"The biggest issue is there are too many deer in areas where hunting is prohibited," Shaw said.
He said the deer density in Moore County ranges between 30 and 40 per square acre.
Another factor, according to Simmons, is deer are increasingly more comfortable in more urban settings.
"It's not like it used to be when they would hear you and run away in the other direction," Simmons said. "They are not afraid of traffic these days."
Helms said she thinks the deer living near her home recognize her and are more comfortable when she is around.
"They seem to react differently to my car than they do to other cars that come to my house," she said. "They don't run when I come home, they just amble a little farther away."
But not always.
Earlier this year, while just a few miles from home, Helms hit a deer.
"I've lived out here for years, and this is the first time that has ever happened to me," she said.
According to the statistics, she isn't alone.
State Farm Insurance estimates that in the United States there were 2.3 million collisions between deer and vehicles from July 1, 2008 and June 30, 2010. That is a 21 percent increase over five years ago.
North Carolina is a medium-risk state when it comes to the likelihood of a deer-vehicle collision.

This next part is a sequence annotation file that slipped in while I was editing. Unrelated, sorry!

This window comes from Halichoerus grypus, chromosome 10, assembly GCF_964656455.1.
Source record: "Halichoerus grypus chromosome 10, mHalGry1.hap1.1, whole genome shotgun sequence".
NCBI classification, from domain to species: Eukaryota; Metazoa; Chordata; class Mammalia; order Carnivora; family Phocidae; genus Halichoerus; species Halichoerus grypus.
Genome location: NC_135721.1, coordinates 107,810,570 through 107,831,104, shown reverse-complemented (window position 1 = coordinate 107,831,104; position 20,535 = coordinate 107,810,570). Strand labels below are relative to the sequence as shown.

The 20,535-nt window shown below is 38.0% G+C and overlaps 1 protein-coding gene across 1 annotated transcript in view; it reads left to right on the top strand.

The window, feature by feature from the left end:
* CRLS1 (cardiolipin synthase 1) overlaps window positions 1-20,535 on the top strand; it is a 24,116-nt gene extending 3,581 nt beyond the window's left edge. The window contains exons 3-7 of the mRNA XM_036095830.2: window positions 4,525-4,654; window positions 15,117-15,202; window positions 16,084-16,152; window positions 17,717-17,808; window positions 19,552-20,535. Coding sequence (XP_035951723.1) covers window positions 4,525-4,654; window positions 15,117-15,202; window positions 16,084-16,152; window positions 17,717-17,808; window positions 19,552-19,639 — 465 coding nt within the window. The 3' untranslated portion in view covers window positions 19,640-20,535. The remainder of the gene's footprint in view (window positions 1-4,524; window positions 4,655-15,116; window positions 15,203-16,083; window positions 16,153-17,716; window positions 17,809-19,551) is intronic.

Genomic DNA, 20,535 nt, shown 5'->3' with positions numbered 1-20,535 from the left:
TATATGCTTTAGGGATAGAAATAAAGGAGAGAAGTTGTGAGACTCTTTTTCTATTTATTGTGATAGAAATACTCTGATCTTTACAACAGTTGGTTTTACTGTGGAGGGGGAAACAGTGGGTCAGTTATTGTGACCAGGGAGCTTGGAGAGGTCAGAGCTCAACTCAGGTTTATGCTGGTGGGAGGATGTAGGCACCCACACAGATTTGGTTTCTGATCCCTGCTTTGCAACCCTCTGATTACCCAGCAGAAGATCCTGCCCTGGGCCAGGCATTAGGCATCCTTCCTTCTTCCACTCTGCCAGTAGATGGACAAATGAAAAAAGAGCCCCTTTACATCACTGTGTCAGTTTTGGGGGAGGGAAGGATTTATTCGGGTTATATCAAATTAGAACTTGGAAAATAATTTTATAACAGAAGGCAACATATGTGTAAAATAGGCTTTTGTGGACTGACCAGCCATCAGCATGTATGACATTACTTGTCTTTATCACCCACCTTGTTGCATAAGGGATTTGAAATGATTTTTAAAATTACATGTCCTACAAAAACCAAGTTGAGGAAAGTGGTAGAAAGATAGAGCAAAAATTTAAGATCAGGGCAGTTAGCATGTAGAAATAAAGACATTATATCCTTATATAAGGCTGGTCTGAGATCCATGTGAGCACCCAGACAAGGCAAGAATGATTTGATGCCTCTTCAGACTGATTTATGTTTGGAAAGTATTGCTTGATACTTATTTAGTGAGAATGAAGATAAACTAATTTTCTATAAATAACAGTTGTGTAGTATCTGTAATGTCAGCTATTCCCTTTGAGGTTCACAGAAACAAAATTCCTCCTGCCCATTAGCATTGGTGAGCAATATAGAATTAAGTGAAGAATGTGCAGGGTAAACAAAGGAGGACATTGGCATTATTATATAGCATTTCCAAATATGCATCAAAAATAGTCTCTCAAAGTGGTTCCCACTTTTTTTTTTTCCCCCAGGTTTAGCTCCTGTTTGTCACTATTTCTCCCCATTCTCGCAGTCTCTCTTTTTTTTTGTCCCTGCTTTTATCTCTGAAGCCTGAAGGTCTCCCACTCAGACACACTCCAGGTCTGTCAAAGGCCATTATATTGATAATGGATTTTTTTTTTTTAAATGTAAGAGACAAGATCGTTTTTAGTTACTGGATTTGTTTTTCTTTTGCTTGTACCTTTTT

Utilizing claims data in conjunction with state-licensed driver counts from the Federal Highway Administration, State Farm calculates that the chances of a North Carolina driver striking a deer within the next year is one in 147. West Virginia tops the list, with one driver in every 42 likely to hit a deer in the next year.
Deer-vehicle collisions in the United States cause about 200 fatalities each year.
According the Highway Patrol and other law enforcement agencies, there were no known fatalities from a motorist hitting a deer in Moore County in 2010.
The average property damage from deer-vehicle collisions nationwide is $3,103, according to State Farm.
'Hit a Deer'
A crash involving a deer can happen any time, but the majority of collisions happen between October and December, when deer activity increases due to mating and hunting seasons. Crashes are most common during the hours of 5 p.m. and 7 a.m., when deer movement increases and limited light makes it more difficult for motorists to see them on the roads.
Some tips for avoiding deer:
n Slow down in posted deer crossing areas and heavily wooded areas, especially during the late afternoon and early evening.
n Drive with high beams on when possible and watch out for eyes reflecting in the headlights.
n Deer travel in groups, so don't assume that the road is clear if one deer has already passed.
n Don't swerve to avoid contact with the deer. This could cause the vehicle to flip or veer into oncoming traffic, causing a more severe crash.
Unknowingly, that is exactly how Albright reacted when the deer hit her vehicle.
"It wasn't like I couldn't control (the vehicle) or lost steering," she said. "I stayed my course, and it (the deer) kept going. When I stopped the car, I immediately looked behind me and I saw its white tail. That's when I knew I hit a deer."
Contact Tom Embrey at email@example.com.